Risk & Strategy
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Jill Holtz
Content Strategy Manager

Implementing IT controls for effective HIPAA compliance in the public sector

August 3, 2023
0 min read
Implementing IT controls for effective HIPAA compliance in the public sector

What's the secret to ensuring HIPAA compliance? Controls and technology. IT departments are in the hot seat when it comes to making sure information is protected and that their public sector organizations stay HIPAA compliant. You need to identify major risks and compliance weaknesses, and speed up corrective action.

Learn what controls you can implement and how you can leverage technology to streamline your compliance while empowering your team to safeguard sensitive data and uphold those required regulatory standards.

What is HIPAA?

Enforced by the Department of Health & Human Services Office for Civil Rights, the Health Insurance Portability and Accountability Act is a regulation that protects the privacy of patients in healthcare organizations. It applies to many different groups — from hospitals and health plan providers, to clerks in doctors’ offices, and even the volunteers and trainees in these organizations.

HIPAA is focused on three basic issues: privacy, security and administrative simplification.

HIPAA’s Privacy Rule determines how healthcare organizations and professionals can use and disclose protected health information. This helps make sure a patient’s protected health information is only shared with appropriate people in an appropriate way, and only if the patient gives permission.

The Security Rule is concerned with electronic protected health information (ePHI) — what HIPAA defines as any personally identifiable health information (e.g., blood type, doctor, room number) that is digitally stored. The rule outlines specific expectations that organizations must meet to keep this information safe and ensure appropriate use.

The Administrative Simplification section of HIPAA involves a national standard and series of standard codes that must be followed when identifying and diagnosing medical conditions and exchanging electronic information.

HIPAA compliance isn’t optional. All affected organizations need to have a plan in place for compliance.

Public sector HIPAA compliance

Aside from the Privacy and Security Rules, there are some other key requirements for HIPAA compliance in the public sector:

Breach Notification Rule: The Breach Notification Rule mandates public sector organizations to notify affected individuals, the Department of Health and Human Services (HHS), and, in certain cases, the media, in the event of a breach of unsecured PHI.

Business Associate Agreements (BAAs): Public sector entities must have written agreements, known as BAAs, with any third-party vendors or contractors who handle PHI on their behalf. BAAs outline the responsibilities of the business associates to protect PHI and comply with HIPAA.

Training and awareness: Public sector employees and workforce members should receive HIPAA training to understand their responsibilities and the requirements for protecting PHI. Training programs should cover privacy, security, and breach notification policies.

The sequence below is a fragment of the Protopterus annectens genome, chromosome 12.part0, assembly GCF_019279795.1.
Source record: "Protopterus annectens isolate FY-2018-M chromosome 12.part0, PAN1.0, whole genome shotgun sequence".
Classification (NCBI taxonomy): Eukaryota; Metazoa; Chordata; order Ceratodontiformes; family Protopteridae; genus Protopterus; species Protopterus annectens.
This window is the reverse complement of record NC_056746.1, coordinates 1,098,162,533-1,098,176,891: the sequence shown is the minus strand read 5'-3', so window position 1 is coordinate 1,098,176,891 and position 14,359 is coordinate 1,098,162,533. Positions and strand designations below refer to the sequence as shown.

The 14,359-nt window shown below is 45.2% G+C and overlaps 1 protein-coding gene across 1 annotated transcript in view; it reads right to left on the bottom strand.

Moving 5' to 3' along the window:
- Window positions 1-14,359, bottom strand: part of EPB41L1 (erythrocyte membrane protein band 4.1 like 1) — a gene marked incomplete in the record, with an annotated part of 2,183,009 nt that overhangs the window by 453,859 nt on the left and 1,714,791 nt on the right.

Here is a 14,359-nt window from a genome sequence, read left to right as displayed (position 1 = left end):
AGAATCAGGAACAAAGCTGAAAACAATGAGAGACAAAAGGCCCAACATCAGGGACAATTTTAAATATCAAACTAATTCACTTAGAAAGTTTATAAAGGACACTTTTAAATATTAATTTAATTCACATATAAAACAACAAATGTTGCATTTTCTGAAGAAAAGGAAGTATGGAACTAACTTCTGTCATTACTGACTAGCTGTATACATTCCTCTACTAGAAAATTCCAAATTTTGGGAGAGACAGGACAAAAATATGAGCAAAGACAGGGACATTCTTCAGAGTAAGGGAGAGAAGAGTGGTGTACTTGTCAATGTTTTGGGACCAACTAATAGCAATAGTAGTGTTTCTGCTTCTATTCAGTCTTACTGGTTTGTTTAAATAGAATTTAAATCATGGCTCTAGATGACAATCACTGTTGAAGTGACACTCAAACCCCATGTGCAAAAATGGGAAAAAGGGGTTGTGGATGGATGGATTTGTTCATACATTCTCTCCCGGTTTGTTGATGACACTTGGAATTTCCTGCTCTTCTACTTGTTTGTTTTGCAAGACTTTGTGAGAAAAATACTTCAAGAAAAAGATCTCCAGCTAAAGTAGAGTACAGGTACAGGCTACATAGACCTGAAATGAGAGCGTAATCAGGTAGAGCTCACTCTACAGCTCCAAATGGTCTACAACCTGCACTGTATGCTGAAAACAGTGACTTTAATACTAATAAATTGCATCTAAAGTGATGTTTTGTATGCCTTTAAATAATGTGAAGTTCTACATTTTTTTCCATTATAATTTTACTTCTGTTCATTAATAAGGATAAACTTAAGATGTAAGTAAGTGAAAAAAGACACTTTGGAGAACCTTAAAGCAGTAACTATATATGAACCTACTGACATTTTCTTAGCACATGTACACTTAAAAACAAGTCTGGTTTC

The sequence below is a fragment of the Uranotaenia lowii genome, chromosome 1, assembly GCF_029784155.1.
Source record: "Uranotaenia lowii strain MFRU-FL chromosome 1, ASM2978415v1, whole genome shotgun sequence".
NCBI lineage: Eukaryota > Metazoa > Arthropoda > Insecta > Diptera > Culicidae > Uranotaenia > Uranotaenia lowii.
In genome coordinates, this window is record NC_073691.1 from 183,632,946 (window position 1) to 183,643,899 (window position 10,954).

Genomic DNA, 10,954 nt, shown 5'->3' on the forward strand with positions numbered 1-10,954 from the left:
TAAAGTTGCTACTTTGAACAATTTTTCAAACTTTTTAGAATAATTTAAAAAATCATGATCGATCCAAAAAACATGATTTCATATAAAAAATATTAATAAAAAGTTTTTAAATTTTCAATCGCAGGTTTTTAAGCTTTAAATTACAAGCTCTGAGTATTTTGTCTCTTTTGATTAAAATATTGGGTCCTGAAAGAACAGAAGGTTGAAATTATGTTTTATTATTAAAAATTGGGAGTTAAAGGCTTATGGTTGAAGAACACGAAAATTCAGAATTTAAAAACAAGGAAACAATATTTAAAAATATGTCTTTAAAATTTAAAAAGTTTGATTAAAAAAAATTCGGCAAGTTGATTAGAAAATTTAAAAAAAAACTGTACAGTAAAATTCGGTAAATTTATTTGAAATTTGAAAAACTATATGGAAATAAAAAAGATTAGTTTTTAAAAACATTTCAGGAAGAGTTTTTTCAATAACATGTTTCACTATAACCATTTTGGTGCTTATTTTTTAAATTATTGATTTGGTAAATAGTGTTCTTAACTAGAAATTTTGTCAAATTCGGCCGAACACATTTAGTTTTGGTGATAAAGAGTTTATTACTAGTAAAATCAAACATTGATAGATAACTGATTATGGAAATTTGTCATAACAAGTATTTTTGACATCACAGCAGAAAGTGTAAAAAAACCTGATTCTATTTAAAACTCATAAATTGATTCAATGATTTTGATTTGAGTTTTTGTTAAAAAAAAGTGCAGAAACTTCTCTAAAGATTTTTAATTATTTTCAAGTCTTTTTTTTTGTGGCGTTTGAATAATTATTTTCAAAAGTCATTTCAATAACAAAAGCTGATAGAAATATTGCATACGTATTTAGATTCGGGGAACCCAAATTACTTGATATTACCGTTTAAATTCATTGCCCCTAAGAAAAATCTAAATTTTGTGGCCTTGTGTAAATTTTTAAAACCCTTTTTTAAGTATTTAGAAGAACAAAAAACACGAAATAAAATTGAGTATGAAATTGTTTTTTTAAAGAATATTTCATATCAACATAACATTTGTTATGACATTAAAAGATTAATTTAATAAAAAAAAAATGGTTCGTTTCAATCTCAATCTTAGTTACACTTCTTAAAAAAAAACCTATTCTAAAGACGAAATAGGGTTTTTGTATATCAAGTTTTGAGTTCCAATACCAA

Auditing and monitoring: Regular monitoring and audits should be conducted to assess compliance with HIPAA requirements and identify any vulnerabilities or non-compliance issues. Public sector organizations should have processes in place to address and mitigate any identified risks.

What happens if organizations don’t comply?

The healthcare sector suffered about 295 breaches in the first half of 2023 alone, according to the HHS Office for Civil Rights (OCR) data breach portal. More than 39 million individuals were implicated in healthcare data breaches in the first six months of the year.

The OCR conducts regular reviews and investigations to make sure healthcare organizations stay in compliance. If any violations are discovered, they can result in both civil and criminal penalties ranging from $100 to $250,000 per incident. Each record of data can count as a single incident.

For example, if a healthcare organization’s laptop containing 10,000 records is stolen, the fine could be $1 million or more. Healthcare professionals who knowingly disclose public health information can face even harsher penalties, like imprisonment for up to 10 years.

Anthem Inc., a licensee of Blue Cross and Blue Shield, is one organization that faced some serious penalties for non-compliance. In 2018, the company agreed to pay $16 million to the OCR for failing to implement measures that would detect hackers and prevent cyberattacks. As a result, the ePHI of 79 million people was exposed.

The data breach happened partially because Anthem:

  • Didn’t conduct an enterprise-wide risk analysis
  • Had insufficient procedures for regularly reviewing information system activity
  • Failed to identify and respond to suspected or known security incidents
  • Overlooked the implementation of adequate minimum access controls to prevent the cyber attackers from accessing sensitive ePHI.

This event is considered to be the largest U.S. health data breach in history.

HIPAA can be quite vague in its expectations for protecting against cyberattacks, so to prepare for these audits, we recommend reading The American Health Information Management Association's (AHIMA) Statement on Cybersecurity and Information Security.

So, what can be done to prevent data breaches in the future?